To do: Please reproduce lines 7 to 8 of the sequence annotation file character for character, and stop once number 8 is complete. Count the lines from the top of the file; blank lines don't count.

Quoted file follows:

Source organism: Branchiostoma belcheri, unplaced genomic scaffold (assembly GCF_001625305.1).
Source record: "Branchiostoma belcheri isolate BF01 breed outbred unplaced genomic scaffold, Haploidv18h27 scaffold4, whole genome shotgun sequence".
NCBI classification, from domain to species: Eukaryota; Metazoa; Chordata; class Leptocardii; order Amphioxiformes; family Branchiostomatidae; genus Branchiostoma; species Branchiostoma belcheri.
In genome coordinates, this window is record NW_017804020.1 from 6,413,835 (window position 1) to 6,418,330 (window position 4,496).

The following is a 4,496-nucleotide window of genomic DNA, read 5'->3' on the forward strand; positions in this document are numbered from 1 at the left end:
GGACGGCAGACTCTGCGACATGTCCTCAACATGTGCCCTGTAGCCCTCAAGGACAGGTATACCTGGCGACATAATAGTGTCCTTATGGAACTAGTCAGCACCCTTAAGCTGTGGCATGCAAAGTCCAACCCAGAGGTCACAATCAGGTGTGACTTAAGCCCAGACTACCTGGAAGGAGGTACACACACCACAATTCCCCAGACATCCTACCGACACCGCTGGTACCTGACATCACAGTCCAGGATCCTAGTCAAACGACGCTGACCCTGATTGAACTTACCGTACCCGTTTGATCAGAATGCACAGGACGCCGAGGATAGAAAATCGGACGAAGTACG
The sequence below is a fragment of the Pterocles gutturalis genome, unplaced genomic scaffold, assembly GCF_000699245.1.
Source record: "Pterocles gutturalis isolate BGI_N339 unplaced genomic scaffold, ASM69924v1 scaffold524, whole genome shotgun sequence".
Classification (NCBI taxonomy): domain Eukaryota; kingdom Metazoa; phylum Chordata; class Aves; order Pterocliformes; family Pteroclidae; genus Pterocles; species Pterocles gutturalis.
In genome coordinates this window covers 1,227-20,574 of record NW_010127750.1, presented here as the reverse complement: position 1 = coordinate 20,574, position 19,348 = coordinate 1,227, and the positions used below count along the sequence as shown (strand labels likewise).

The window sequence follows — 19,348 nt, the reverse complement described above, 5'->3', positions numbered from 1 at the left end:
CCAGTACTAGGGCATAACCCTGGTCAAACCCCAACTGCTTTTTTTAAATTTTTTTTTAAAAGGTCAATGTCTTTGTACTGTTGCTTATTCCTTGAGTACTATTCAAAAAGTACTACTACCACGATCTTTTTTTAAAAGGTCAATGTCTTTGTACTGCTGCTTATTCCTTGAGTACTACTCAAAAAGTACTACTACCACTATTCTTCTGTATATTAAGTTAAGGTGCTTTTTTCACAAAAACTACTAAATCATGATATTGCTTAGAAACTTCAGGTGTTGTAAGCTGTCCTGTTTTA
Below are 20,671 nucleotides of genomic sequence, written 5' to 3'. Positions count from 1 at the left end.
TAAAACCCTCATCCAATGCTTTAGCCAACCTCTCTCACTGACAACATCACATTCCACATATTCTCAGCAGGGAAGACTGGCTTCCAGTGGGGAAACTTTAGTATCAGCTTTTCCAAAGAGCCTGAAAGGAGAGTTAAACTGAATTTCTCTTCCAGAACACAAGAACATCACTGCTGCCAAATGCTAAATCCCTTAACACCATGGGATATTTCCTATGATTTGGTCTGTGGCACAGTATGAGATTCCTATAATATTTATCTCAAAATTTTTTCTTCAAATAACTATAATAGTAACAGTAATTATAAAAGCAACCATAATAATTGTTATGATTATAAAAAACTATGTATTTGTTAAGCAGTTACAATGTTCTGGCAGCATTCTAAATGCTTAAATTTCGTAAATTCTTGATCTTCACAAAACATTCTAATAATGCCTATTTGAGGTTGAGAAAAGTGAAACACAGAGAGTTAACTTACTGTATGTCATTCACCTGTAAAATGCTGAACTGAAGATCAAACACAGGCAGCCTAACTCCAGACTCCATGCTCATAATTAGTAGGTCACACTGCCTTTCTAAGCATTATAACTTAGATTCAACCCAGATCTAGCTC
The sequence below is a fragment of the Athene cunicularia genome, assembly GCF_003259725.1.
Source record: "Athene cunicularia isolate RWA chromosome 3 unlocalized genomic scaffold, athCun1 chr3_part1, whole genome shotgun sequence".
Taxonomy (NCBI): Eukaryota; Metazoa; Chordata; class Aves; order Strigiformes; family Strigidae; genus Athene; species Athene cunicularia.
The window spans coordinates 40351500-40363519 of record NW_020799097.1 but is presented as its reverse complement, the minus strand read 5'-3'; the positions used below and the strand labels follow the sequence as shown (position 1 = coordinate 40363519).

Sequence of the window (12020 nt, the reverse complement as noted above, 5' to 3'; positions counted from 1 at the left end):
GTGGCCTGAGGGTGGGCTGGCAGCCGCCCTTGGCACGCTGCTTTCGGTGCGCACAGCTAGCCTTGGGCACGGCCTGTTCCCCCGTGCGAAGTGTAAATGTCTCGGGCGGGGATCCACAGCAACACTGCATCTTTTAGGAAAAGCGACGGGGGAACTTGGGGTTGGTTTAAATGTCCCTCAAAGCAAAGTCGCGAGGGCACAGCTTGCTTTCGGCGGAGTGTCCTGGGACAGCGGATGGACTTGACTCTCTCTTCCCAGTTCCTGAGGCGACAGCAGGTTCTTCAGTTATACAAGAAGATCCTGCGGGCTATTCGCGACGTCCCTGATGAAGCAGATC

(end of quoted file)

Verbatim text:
The sequence below is a fragment of the Pterocles gutturalis genome, unplaced genomic scaffold, assembly GCF_000699245.1.
Source record: "Pterocles gutturalis isolate BGI_N339 unplaced genomic scaffold, ASM69924v1 scaffold524, whole genome shotgun sequence".